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Title: Isolation and prominent aboriginal maternal legacy in the present-day population of la Gomera (Canary Islands)
Authors: Fregel, Rosa
Cabrera, Vicente M.
Larruga, José M.
Hernández, Juan C.
Gámez, Alejandro
Pestano, Jose J. 
Arnay, Matilde
González, Ana M.
UNESCO Clasification: 32 Ciencias médicas
320102 Genética clínica
51 Antropología
241007 Genética humana
Keywords: Mitochondrial-Dna Variation
Haplogroup U6
Ancient Mtdna
African, et al
Issue Date: 2015
Journal: European Journal of Human Genetics 
Abstract: The present-day population structure of La Gomera is outstanding in its high aboriginal heritage, the greatest in the Canary Islands. This was earlier confirmed by both mitochondrial DNA and autosomal analyses, although genetic drift due to the fifteenth century European colonization could not be excluded as the main factor responsible. The present mtDNA study of aboriginal remains and extant samples from the six municipal districts of the island indeed demonstrates that the pre-Hispanic colonization of La Gomera by North African people involved a strong founder event, shown by the high frequency of the indigenous Canarian U6b1a lineage in the aboriginal samples (65%). This value is even greater than that observed in the extant population (44%), which in turn is the highest of all the seven Canary Islands. In contrast to previous results obtained for the aboriginal populations of Tenerife and La Palma, haplogroups related to secondary waves of migration were not detected in La Gomera aborigines, indicating that isolation also had an important role in shaping the current population. The rugged relief of La Gomera divided into several distinct valleys probably promoted subsequent aboriginal intra-insular differentiation that has continued after the European colonization, as seen in the present-day population structure observed on the island.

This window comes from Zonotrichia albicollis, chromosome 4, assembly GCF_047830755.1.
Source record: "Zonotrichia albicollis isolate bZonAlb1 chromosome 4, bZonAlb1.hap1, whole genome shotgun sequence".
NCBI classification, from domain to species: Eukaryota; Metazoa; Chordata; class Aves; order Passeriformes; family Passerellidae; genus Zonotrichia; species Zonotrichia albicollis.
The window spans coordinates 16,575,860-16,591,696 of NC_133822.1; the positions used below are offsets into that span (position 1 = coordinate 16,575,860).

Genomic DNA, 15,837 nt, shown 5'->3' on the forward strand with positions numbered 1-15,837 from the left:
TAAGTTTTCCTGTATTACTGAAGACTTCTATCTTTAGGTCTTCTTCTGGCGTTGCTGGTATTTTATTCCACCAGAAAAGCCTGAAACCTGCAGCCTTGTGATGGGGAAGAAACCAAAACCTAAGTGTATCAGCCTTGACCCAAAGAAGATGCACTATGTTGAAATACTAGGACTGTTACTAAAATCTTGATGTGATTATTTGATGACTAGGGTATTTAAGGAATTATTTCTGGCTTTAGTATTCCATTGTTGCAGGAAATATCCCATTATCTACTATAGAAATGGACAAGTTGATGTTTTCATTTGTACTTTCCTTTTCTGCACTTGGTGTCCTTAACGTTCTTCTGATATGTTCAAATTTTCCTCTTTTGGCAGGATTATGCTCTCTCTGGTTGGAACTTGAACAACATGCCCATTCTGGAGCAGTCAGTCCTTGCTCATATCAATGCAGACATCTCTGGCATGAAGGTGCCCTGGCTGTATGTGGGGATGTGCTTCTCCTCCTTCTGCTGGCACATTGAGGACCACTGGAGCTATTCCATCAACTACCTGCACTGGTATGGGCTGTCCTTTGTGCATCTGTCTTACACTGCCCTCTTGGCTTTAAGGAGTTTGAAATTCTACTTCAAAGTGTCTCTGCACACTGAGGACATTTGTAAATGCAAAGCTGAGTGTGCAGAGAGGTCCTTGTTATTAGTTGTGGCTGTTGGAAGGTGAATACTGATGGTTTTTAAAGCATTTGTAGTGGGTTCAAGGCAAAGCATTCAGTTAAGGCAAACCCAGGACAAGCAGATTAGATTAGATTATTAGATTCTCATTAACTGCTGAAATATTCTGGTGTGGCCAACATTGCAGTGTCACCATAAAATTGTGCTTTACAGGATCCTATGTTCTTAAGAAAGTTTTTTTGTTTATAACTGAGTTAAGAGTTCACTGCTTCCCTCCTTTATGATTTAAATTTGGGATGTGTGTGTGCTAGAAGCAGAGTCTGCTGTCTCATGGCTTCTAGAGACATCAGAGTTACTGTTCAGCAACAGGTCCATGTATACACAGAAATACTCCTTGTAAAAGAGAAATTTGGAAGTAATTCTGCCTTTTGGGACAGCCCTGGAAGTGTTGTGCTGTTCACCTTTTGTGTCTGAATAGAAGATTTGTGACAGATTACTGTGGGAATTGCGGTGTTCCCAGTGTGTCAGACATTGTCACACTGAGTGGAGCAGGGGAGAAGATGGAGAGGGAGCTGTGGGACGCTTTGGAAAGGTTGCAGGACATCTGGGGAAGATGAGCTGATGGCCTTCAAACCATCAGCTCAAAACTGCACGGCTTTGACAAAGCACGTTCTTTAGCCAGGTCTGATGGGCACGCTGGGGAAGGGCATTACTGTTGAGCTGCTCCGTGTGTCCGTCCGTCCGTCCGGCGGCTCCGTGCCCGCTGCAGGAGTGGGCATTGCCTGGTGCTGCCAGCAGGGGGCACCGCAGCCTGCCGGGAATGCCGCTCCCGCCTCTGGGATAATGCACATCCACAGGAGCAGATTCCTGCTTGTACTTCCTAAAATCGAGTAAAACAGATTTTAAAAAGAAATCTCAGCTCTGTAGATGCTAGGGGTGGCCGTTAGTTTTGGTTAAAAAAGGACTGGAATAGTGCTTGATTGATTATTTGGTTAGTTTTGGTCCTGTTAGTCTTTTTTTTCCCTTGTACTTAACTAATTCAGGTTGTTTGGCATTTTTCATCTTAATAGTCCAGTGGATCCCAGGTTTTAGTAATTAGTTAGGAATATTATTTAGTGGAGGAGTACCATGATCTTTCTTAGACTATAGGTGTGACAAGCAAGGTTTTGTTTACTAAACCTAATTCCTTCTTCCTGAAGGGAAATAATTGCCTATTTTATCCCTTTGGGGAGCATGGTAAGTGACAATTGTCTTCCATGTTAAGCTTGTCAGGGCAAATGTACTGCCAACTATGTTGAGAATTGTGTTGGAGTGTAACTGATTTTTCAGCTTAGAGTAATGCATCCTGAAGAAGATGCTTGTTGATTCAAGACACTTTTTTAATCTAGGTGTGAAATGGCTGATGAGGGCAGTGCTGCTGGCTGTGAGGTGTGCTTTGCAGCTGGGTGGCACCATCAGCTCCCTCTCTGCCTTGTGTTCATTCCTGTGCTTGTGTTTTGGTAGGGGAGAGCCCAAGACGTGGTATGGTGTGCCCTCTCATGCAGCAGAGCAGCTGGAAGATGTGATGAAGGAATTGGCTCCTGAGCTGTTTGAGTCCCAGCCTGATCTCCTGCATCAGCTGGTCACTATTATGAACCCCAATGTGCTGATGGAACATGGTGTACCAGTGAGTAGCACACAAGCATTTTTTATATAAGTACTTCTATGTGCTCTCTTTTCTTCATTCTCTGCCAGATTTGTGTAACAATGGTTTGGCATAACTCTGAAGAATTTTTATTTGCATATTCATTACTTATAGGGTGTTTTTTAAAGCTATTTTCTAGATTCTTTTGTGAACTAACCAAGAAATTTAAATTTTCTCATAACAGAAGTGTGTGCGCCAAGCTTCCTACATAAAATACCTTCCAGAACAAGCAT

ISSN: 1018-4813
DOI: 10.1038/ejhg.2014.251
Source: European Journal of Human Genetics[ISSN 1018-4813],v. 23, p. 1236-1243
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